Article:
This unforgettable trip has become a life experience for both Rosa and I. As you know I have been around the world, which I believe gives a reasonable degree of credibility in as much as telling you that you have well guided us through a rich and fairly unique trip.

There is also a small (though rather big for me) detail I must maybe egoistically refer to: you together with the group we travelled with have helped me "shake the dust off" my forthcoming fears (if I may say it this way ...).

Because of it (and not only) I want to simply say THANK YOU.

A friendly kiss."

João Barros

Wednesday, 20 February 2013

Praia, Cape Verde - Day 4 (the last day) - the 12th of February 2013

João accompanied me very early in the morning down to Terra Branca to take a present to the daughter of one of the young ladies working at a former pension I had stayed at, whose location despite being just about fifteen minutes walk from the pension we were all staying at now might have been "problematic", had I gone alone at such an early hour.

We had the whole morning to "explore" Plateau as well as part of Achada de Santo Antonio, having walked down towards the tourist area of the beaches along the bay and up to Plateau again before preparing ourselves to watch the Carnival parade.

Quebra Canela beach (left) and Prainha (right)

Gamboa beach 

We stopped at "Quintal da Musica" to have "catchupa" (another typical Cape Verdian plate) for lunch and then not knowing what to expect walked down towards Sucupira and Avenida Lisboa, where the parade was supposed to start by around two ...


It started, as most things in Africa, "slightly later" than the announced hour but we had a great time just watching the colour ... movement ... creativity ... (from condoms used as decorative pieces calling the attention to diseases like HIV to vibrant colours ... and or barely any clothes) ... 

It was very hot and though we felt sorry for some of those who were like ourselves in the sun awaiting  for the Carnival parade to start ... nobody seemed to be concerned about either the delay or the extreme heat ...

By the time we had to get to the pension so as to head to the Airport the Carnival parade was still going on ...

With a few minor setbacks ... we managed to leave Praia on our way to Lisbon by midnight ... after what could be considered a four day hard working holiday type of adventure ...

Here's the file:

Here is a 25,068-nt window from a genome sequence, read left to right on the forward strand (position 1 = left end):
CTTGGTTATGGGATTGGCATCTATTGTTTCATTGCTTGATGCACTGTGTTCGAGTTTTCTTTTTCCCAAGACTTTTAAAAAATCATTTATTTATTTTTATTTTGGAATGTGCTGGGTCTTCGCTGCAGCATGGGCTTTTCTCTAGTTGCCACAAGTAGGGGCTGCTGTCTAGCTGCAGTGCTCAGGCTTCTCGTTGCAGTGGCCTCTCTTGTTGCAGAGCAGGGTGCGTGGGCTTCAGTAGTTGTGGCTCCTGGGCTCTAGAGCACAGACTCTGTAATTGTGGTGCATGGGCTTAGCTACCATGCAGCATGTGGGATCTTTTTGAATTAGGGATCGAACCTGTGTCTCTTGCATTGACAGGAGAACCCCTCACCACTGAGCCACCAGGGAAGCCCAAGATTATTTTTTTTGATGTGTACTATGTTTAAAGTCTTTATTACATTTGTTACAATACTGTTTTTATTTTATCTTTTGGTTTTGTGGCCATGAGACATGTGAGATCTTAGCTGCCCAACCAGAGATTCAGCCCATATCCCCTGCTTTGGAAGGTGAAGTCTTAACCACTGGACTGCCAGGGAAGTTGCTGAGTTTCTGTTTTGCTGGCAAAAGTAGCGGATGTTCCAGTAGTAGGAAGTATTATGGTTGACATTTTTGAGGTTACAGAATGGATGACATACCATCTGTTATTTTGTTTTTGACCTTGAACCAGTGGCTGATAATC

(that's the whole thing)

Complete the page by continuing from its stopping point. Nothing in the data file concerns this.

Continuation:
Tuesday, 19 February 2013

Cidade Velha, Cape Verde - Day 3 (the afternoon and evening) - The 11th of February 2013

Soon after our visit to the Emergency Centre we got back to the hotel and then walked down to Sucupira so as to get on our public transport to Cidade Velha, just in time to have our "fish stew" meal ordered in time for lunch.

We walked around the UNESCO designated Banana street up to the Church of Nossa Senhora do Rosario, which I visit every time I travel to Praia.

We then headed back to the small restaurant by the bay where we sat having our excellent lunch and enjoying the surrounding activities, which included a "Bandeirona" procession (typically from the island of Fogo) with drum players and flags being swirled around amidst an impersonating-like theatrical performance heading the parade displaying a slave being dragged along the cobbled stone streets like in the old days.

Caldo de peixe cu modjo de San Niclau (fish stew with a São Nicolau island type of sauce).

After lunch we risked climbing up the steep hill towards the UNESCO designated Fortress of São Filipe though by the time we reached it we had to head back down for it would soon be closed, thus not allowing us to have the necessary time to visit it thoroughly and as the sun was going down, so were our "limited" possibilities of visiting the ruins of the Cathedral.

We drove back to Sucupira having then walked up to Plateau, so as to get ready for a night at "Quintal da Musica", just around the corner from our hotel to have dinner and listen to the singer Nataniel Simas and the musician Ulisses Português.

We did enjoy the evening, though we were worried with the fact that Rosa wasn't feeling too well. Nataniel's melodic voice ended up soothing her sickness, as we sat quietly listening to his mornas and coladeiras, some of which very touching. Some other singers were invited in, one of them being the "old" Daniel Rendall, a marvellous singer and musician as well.

Throughout the evening several musical styles were played to honour the guests and  as an Angolan rebita was being played I was unexpectedly invited to dance ... my initial response was hesitant, but the moment I realised the young man was Angolan and feeling how important it would be for him to express his "feelings" on the dance floor I ultimately accepted the challenge.

That was the beginning of the "official" dance floor "opening, as Wanda and I kept on being called in to dance.

Nataniel Simas (left).

Nataniel Simas and Daniel Rendall (left).

It was a rather tiring day with activities which ranged from the humanitarian through to the cultural ones ... but  certainly a day to remember for a long time ...